When Darrell Issa dipped into the online conversation on Reddit eight months ago, the conservative California congressman and former tech entrepreneur was hailed by some as a hero for having helped stop the Stop Online Piracy Act and Protect IP Act, two bills that were deeply unpopular with the Web.
Wednesday, Issa was back on Reddit, where he held an "Ask Me Anything" session and proposed a bill that would ban regulations on the Internet for two years. "Together, we can make Washington take a break from messing w/the Internet," he wrote.
But some Redditors weren't buying what Issa was selling this time around.
The first question the congressman received scolded him: "Hey Darrell, why did you vote for CISPA?" As did the second: "Why the sudden reversal? You were a co-sponsor of CISPA, but now you don't want any internet regulation. Did anything happen, say maybe about three weeks ago to the day, that caused you to change your mind?"
The Cyber Intelligence Sharing and Protection Act is a proposed law, supported by Issa, that would allow the federal government to share Internet traffic information with technology and other companies. Issa noted Wednesday that he had already explained why he supported CISPA, which was essentially because he believed the benefits for Web users' safety outweighed the risks to Internet freedom.
But the criticism kept rolling in, as it often does on Reddit, a community that skews liberal and considers politicians less than trustworthy. One user wrote: "This guy is using you, he has no intention of actually making the Internet free," while another said: "Darrell Issa opposes essentially everything we fight for here on Reddit."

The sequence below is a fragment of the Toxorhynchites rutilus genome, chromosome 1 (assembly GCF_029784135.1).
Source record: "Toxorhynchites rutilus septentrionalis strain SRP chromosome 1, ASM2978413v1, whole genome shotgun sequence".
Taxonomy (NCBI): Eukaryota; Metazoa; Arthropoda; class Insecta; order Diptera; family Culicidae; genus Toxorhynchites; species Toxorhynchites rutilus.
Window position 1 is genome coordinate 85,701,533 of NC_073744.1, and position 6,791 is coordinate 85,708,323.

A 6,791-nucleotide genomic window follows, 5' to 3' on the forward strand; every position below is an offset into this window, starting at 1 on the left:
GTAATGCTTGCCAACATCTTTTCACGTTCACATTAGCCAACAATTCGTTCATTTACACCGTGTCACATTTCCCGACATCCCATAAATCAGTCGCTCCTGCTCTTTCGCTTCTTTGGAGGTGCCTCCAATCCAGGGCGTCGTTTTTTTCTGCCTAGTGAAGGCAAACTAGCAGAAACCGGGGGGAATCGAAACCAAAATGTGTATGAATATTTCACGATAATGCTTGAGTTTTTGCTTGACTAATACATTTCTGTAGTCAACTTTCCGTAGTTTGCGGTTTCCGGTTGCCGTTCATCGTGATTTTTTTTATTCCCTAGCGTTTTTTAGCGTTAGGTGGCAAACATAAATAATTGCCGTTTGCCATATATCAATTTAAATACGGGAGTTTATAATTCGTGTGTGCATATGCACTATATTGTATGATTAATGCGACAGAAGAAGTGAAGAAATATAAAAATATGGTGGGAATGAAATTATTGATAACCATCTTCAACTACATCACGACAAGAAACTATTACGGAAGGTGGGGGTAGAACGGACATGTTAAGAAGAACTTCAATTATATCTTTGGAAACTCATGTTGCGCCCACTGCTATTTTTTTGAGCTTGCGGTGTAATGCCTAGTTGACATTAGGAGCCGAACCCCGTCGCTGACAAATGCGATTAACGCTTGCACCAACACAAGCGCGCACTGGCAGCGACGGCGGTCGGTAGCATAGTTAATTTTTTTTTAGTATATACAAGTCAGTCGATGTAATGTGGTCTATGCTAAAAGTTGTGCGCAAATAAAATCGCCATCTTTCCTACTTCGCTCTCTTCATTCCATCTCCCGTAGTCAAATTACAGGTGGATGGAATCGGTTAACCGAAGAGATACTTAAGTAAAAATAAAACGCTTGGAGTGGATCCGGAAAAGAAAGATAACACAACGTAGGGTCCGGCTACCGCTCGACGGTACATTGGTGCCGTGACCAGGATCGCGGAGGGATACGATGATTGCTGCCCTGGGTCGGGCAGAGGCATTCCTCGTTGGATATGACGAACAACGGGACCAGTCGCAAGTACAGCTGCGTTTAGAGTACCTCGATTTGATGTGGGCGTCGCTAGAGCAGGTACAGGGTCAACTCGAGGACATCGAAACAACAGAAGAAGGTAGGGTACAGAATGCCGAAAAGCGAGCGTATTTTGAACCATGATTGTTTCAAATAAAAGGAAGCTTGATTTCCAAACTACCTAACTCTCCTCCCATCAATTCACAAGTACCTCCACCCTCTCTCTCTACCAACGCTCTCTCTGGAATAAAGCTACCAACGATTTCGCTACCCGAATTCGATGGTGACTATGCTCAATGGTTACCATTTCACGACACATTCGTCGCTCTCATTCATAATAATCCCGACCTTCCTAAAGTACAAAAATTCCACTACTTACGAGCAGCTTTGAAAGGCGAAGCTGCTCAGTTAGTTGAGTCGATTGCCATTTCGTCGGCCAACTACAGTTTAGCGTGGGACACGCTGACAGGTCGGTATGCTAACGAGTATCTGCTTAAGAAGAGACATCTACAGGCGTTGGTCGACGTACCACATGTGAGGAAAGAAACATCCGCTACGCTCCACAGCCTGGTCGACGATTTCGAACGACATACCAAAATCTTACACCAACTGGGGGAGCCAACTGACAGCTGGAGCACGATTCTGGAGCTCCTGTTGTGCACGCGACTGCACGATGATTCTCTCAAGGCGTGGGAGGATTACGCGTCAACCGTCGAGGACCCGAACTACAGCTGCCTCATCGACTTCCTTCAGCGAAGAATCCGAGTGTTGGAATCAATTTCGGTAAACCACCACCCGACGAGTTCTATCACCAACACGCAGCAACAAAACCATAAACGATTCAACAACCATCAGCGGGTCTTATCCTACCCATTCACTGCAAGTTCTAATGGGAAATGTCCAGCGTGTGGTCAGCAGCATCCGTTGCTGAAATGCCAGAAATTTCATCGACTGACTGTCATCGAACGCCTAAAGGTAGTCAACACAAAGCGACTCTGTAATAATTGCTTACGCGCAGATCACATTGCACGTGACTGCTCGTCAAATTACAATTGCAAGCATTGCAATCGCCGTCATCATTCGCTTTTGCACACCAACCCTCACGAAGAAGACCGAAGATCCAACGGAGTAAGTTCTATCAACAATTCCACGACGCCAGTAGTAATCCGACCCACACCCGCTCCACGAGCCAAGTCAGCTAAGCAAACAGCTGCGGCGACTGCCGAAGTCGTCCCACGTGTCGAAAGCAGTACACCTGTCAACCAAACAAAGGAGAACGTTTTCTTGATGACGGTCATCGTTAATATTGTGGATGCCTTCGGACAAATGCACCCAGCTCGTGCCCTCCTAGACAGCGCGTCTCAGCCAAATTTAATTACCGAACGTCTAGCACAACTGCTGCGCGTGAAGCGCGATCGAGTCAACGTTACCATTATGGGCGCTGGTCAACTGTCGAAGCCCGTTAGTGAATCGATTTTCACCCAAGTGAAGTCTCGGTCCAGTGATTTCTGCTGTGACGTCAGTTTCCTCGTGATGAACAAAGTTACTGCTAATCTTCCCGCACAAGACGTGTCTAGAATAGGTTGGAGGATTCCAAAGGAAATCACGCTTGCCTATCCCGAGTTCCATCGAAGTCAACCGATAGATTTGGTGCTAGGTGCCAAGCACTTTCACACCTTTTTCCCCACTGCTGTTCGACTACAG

Elsewhere on the Web, technology blogs picked apart Issa's proposed law. Gizmodo wrote that a "blanket ban" on any legislation was a bad idea, and that the idea needed more thought. ZDNet asked whether the bill might be more harm than good.
Boing Boing gave the bill a tepid endorsement, suggesting a two-year ban could give Internet freedom activists time "to prepare an offense game, rather than having to always be reacting" to proposals to censor or surveil the Web.
But Mashable echoed the concerns of some Reddit users in calling the bill's timing "suspect." The bill from Issa, a top Republican, could prevent President Barack Obama from impacting technology policy for the next two years.
A spokesman for Issa defended the bill's timing, saying that with six weeks left in this Congress, "we want to use this time productively."
"What we learned from SOPA and PIPA and our Internet battles, large and small, is that closed doesn't work, secretive doesn't work," the spokesman said. "The reason the congressman is proposing this now is to give time for everyone involved — from the individual Internet user to job creators who would potentially be impacted — to have time and space to discuss and debate this."
Issa, to his credit, seems keen to make this an open debate. "Like all legislation, it's open to enhancements as to its verbage," Issa wrote Wednesday. "Hope we can flesh out the... bill together."
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